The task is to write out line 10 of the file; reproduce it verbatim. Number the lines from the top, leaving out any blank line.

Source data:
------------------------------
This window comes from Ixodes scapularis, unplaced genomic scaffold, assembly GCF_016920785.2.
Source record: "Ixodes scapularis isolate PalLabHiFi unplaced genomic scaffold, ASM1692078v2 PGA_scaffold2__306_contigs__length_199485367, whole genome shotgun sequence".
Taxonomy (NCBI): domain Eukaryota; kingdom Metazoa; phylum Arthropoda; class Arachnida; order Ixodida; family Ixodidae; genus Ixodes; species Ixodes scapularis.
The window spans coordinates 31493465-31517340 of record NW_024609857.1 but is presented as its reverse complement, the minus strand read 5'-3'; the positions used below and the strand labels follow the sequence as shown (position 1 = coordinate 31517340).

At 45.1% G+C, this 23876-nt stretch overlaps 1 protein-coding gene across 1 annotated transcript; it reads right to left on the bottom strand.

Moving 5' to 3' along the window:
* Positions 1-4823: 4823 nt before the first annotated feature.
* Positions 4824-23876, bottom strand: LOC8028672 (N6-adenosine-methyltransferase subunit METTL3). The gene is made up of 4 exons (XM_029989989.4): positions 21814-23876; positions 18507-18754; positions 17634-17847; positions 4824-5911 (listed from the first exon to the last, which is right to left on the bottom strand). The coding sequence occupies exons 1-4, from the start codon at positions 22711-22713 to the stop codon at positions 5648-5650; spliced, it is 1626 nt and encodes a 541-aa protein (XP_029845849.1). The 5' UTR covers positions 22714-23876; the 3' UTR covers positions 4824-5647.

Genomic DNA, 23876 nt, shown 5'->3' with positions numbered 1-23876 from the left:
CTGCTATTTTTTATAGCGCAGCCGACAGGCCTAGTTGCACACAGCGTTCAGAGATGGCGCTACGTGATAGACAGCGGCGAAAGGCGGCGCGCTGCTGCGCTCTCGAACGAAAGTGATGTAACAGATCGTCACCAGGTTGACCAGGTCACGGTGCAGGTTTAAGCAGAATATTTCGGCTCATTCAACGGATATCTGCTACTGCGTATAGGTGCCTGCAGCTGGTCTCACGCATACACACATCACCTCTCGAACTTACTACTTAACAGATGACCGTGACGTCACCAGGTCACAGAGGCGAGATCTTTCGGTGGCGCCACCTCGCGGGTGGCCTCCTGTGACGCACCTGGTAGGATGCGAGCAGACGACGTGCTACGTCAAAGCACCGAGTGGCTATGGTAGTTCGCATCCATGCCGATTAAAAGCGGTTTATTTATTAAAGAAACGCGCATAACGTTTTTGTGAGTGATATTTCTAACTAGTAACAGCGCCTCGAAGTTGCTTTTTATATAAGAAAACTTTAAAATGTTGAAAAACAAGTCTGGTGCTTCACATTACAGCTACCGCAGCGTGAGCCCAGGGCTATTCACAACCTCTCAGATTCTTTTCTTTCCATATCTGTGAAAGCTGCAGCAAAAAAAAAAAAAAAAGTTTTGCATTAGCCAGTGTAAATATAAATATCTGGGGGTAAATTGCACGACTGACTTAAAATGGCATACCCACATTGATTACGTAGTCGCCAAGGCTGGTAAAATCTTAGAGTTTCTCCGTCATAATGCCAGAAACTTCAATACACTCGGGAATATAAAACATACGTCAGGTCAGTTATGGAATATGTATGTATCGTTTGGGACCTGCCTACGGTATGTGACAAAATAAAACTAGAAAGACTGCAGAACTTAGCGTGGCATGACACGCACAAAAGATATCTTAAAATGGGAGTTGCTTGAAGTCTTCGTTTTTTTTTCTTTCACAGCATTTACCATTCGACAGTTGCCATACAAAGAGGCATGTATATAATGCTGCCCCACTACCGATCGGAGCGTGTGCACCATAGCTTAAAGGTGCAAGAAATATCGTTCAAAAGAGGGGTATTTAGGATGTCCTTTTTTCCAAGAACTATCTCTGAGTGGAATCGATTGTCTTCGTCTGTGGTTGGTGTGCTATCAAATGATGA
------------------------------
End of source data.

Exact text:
CTGCTATTTTTTATAGCGCAGCCGACAGGCCTAGTTGCACACAGCGTTCAGAGATGGCGCTACGTGATAGACAGCGGCGAAAGGCGGCGCGCTGCTGCGCTCTCGAACGAAAGTGATGTAACAGATCGTCACCAGGTTGACCAGGTCACGGTGCAGGTTTAAGCAGAATATTTCGGCTCATTCAACGGATATCTGCTACTGCGTATAGGTGCCTGCAGCTGGTCTCACGCATACACACATCACCTCTCGAACTTACTACTTAACAGATGACCGTGACGTCACCAGGTCACAGAGGCGAGATCTTTCGGTGGCGCCACCTCGCGGGTGGCCTCCTGTGACGCACCTGGTAGGATGCGAGCAGACGACGTGCTACGTCAAAGCACCGAGTGGCTATGGTAGTTCGCATCCATGCCGATTAAAAGCGGTTTATTTATTAAAGAAACGCGCATAACGTTTTTGTGAGTGATATTTCTAACTAGTAACAGCGCCTCGAAGTTGCTTTTTATATAAGAAAACTTTAAAATGTTGAAAAACAAGTCTGGTGCTTCACATTACAGCTACCGCAGCGTGAGCCCAGGGCTATTCACAACCTCTCAGATTCTTTTCTTTCCATATCTGTGAAAGCTGCAGCAAAAAAAAAAAAAAAAGTTTTGCATTAGCCAGTGTAAATATAAATATCTGGGGGTAAATTGCACGACTGACTTAAAATGGCATACCCACATTGATTACGTAGTCGCCAAGGCTGGTAAAATCTTAGAGTTTCTCCGTCATAATGCCAGAAACTTCAATACACTCGGGAATATAAAACATACGTCAGGTCAGTTATGGAATATGTATGTATCGTTTGGGACCTGCCTACGGTATGTGACAAAATAAAACTAGAAAGACTGCAGAACTTAGCGTGGCATGACACGCACAAAAGATATCTTAAAATGGGAGTTGCTTGAAGTCTTCGTTTTTTTTTCTTTCACAGCATTTACCATTCGACAGTTGCCATACAAAGAGGCATGTATATAATGCTGCCCCACTACCGATCGGAGCGTGTGCACCATAGCTTAAAGGTGCAAGAAATATCGTTCAAAAGAGGGGTATTTAGGATGTCCTTTTTTCCAAGAACTATCTCTGAGTGGAATCGATTGTCTTCGTCTGTGGTTGGTGTGCTATCAAATGATGA